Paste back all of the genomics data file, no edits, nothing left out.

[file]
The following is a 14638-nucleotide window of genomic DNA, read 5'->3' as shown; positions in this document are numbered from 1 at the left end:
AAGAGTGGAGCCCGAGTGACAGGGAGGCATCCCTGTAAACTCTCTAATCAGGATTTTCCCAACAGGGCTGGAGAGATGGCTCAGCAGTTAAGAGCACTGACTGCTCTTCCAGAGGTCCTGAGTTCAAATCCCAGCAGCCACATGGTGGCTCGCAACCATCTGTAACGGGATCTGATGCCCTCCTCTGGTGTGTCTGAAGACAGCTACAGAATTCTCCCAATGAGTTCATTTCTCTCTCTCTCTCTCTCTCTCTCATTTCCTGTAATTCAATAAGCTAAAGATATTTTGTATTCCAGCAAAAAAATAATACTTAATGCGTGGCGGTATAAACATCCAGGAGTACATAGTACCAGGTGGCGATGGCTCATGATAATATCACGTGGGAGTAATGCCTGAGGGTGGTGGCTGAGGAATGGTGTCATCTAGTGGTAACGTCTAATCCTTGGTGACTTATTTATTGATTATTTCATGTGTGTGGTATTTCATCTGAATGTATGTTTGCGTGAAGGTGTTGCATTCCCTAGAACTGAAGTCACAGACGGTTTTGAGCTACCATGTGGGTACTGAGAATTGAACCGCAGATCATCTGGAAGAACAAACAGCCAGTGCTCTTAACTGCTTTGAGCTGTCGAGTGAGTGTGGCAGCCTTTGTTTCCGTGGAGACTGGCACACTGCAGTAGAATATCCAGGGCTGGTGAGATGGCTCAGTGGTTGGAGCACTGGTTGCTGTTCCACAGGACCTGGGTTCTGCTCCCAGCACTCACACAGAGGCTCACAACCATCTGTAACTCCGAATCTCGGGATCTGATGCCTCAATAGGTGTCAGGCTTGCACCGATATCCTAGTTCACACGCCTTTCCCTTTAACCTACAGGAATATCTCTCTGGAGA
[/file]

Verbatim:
The following is a 14638-nucleotide window of genomic DNA, read 5'->3' as shown; positions in this document are numbered from 1 at the left end:
AAGAGTGGAGCCCGAGTGACAGGGAGGCATCCCTGTAAACTCTCTAATCAGGATTTTCCCAACAGGGCTGGAGAGATGGCTCAGCAGTTAAGAGCACTGACTGCTCTTCCAGAGGTCCTGAGTTCAAATCCCAGCAGCCACATGGTGGCTCGCAACCATCTGTAACGGGATCTGATGCCCTCCTCTGGTGTGTCTGAAGACAGCTACAGAATTCTCCCAATGAGTTCATTTCTCTCTCTCTCTCTCTCTCTCTCATTTCCTGTAATTCAATAAGCTAAAGATATTTTGTATTCCAGCAAAAAAATAATACTTAATGCGTGGCGGTATAAACATCCAGGAGTACATAGTACCAGGTGGCGATGGCTCATGATAATATCACGTGGGAGTAATGCCTGAGGGTGGTGGCTGAGGAATGGTGTCATCTAGTGGTAACGTCTAATCCTTGGTGACTTATTTATTGATTATTTCATGTGTGTGGTATTTCATCTGAATGTATGTTTGCGTGAAGGTGTTGCATTCCCTAGAACTGAAGTCACAGACGGTTTTGAGCTACCATGTGGGTACTGAGAATTGAACCGCAGATCATCTGGAAGAACAAACAGCCAGTGCTCTTAACTGCTTTGAGCTGTCGAGTGAGTGTGGCAGCCTTTGTTTCCGTGGAGACTGGCACACTGCAGTAGAATATCCAGGGCTGGTGAGATGGCTCAGTGGTTGGAGCACTGGTTGCTGTTCCACAGGACCTGGGTTCTGCTCCCAGCACTCACACAGAGGCTCACAACCATCTGTAACTCCGAATCTCGGGATCTGATGCCTCAATAGGTGTCAGGCTTGCACCGATATCCTAGTTCACACGCCTTTCCCTTTAACCTACAGGAATATCTCTCTGGAGA